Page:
I ended up moving the physical UI aspects to an Arduino Uno. The ESP8266 handles scanning for WiFi networks, and raises a signal to the Uno when an alarm is active. The Uno handles the silent mode button, the LEDs, and the relay attached to the doorbell.

After the initial implementation, I realized that it really need a web interface (because of course it does), so in addition to the WiFi scanning the ESP8266 now hosts a simple web server. Because of the blocking nature of the WiFi scan, this means the web server may occasionally pause for a few seconds, but this hasn’t proven to be a problem.

In the end, I have four major blocks of code in three different languages:

  • maxdetector.py implements the WiFi scanning
  • server.py implements the server side of the web interface
  • md.js implements the dynamic portion of the web interface
  • maxdetector.cpp implements the physical UI and operates the doorbell

Wifi scanning

The WiFi scanning operation is implemented as a “background task” driven by a MicroPython virtual timer. The scanning task triggers once every 10 seconds (and takes a little over 2 seconds to complete).

Web server

The web server is a simple select.poll() based server capable of servicing multiple clients (very, very slowly). I was interested in an asyncio implementation, but at the time the only asyncio module for MicroPython was the one in micropython-lib, which hadn’t been touched in several years. A new asyncio module has recently been added to micropython, but that post-dates the implementation of this project.

The server uses a very simple route-registration mechanism that should be familiar if you’ve worked with various other Python web frameworks. It would be relatively easy to repurpose it for something other than this project.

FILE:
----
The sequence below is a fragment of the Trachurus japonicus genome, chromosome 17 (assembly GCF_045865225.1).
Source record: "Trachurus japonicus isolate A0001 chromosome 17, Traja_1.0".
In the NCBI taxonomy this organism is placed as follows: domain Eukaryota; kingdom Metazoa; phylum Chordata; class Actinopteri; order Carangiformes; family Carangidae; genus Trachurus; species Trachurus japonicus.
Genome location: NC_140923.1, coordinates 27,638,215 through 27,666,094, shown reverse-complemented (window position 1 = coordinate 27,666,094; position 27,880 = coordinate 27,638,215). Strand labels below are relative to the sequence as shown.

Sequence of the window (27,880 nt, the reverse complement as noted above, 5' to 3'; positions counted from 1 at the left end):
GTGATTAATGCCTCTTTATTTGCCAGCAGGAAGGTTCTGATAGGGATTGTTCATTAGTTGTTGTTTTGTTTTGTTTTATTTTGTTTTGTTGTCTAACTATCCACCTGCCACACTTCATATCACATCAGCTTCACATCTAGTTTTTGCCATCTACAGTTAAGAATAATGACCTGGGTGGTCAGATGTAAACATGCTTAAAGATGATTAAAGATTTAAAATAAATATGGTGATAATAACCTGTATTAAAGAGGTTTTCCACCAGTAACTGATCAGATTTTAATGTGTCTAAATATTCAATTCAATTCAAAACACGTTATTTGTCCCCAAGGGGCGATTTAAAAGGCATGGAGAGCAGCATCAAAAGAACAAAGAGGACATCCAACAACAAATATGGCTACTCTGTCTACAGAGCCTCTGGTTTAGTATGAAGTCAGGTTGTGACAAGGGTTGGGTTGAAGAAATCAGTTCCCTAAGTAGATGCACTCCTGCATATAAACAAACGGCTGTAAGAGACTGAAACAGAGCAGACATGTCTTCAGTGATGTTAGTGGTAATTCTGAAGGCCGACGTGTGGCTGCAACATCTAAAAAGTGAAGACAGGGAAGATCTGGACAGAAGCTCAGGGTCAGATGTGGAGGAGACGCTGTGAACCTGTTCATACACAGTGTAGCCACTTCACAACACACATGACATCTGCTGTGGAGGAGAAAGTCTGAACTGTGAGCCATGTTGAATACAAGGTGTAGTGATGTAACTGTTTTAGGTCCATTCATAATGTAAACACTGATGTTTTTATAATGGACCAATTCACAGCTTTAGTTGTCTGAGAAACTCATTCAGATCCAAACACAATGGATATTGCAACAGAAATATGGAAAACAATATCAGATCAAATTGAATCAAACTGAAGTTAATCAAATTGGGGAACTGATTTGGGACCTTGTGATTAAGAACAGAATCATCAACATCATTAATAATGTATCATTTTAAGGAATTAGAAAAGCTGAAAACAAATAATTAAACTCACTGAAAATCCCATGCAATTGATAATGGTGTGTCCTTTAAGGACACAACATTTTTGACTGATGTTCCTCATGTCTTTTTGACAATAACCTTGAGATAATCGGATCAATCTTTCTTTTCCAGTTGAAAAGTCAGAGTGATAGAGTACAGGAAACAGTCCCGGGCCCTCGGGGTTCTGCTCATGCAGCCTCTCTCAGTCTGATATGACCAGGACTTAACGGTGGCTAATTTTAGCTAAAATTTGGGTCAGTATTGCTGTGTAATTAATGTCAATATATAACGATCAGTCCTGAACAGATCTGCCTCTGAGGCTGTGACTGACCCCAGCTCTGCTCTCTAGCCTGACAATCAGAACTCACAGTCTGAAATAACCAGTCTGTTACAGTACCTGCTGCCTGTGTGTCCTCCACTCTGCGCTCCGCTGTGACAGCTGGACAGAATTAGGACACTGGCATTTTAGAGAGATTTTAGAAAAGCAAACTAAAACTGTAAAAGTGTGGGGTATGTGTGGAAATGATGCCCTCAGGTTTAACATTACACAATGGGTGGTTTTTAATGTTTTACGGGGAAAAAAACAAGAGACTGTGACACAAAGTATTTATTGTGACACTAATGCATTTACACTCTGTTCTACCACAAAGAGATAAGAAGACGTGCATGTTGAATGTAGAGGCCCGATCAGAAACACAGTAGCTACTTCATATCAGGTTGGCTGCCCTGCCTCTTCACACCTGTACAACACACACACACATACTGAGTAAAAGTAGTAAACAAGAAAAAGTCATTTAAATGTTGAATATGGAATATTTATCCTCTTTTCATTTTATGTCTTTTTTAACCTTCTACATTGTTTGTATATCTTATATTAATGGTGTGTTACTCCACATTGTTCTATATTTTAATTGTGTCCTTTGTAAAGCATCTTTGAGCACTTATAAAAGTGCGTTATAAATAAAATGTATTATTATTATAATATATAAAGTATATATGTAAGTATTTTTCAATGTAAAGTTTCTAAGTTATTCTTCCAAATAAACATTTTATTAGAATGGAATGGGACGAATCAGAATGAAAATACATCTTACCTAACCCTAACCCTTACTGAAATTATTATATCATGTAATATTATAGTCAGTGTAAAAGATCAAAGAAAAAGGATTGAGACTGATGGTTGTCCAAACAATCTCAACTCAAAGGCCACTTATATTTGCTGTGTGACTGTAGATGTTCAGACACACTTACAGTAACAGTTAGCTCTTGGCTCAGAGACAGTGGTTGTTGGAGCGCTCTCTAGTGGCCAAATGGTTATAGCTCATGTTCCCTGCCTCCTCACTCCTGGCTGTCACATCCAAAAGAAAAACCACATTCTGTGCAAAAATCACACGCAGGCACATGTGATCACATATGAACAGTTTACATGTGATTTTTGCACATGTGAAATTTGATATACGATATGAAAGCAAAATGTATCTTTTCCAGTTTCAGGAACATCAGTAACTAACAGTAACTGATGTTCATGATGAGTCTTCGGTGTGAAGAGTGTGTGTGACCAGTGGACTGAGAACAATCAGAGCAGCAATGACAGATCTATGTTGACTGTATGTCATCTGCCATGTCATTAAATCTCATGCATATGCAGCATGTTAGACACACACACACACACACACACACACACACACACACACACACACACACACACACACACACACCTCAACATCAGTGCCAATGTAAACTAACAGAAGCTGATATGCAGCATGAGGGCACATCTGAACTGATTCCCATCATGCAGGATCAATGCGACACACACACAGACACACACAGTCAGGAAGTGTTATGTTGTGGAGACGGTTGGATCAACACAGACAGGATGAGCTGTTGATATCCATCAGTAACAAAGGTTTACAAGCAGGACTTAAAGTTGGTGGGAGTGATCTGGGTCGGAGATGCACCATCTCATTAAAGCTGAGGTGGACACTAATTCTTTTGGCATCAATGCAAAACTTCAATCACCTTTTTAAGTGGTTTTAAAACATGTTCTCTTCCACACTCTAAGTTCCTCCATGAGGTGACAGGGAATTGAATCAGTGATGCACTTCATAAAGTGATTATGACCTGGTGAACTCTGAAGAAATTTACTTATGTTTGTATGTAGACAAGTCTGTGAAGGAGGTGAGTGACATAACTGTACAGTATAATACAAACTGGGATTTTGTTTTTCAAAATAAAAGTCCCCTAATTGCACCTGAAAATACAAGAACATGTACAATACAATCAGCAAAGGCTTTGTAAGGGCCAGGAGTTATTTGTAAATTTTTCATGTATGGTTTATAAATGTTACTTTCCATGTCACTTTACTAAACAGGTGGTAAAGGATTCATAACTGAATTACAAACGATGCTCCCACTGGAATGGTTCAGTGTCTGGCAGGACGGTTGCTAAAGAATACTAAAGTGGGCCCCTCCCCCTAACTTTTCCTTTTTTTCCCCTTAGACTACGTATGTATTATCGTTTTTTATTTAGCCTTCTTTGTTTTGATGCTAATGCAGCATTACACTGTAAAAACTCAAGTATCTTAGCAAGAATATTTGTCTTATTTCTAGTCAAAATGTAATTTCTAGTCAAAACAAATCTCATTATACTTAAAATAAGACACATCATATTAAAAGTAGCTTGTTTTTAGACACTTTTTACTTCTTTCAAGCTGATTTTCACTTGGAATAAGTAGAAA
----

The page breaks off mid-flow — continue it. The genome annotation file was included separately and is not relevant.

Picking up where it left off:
The hardware

Everything is bundled “neatly” (whereby “neatly” I mean “haphazardly”) into an old shoe box. On the outside, you can see the three LEDs (for the ACTIVE, SILENT, and ALARM signals), the SILENT switch, and the doorbell itself:

On the inside, you’ll find the Arduino Uno, the Wemos D1 mini, the relay, and a step-down converter:

The step-down converter isn’t actually necessary: when I put things together, I didn’t realize that the Uno would accept up to 12V into its regulator. Since I already had the step-down converter in place, I’m feeding about 7.5v to the Uno. The doorbell gets 12V.

I initially prototyped the circuit in Tinkercad Circuits, where everything worked just fine. But after wiring things up and testing out the device, it would start ringing endlessly. Upon inspection, this was because the Uno was resetting every time the doorbell chimed. This was due to flyback voltage from the relay, which is simple to fix if you happen to have an appropriate diode handy…but if you don’t, it means calling around to all your aquaintenances to find someone who happens to have some lying around. With a diode in place, everything worked swimmingly.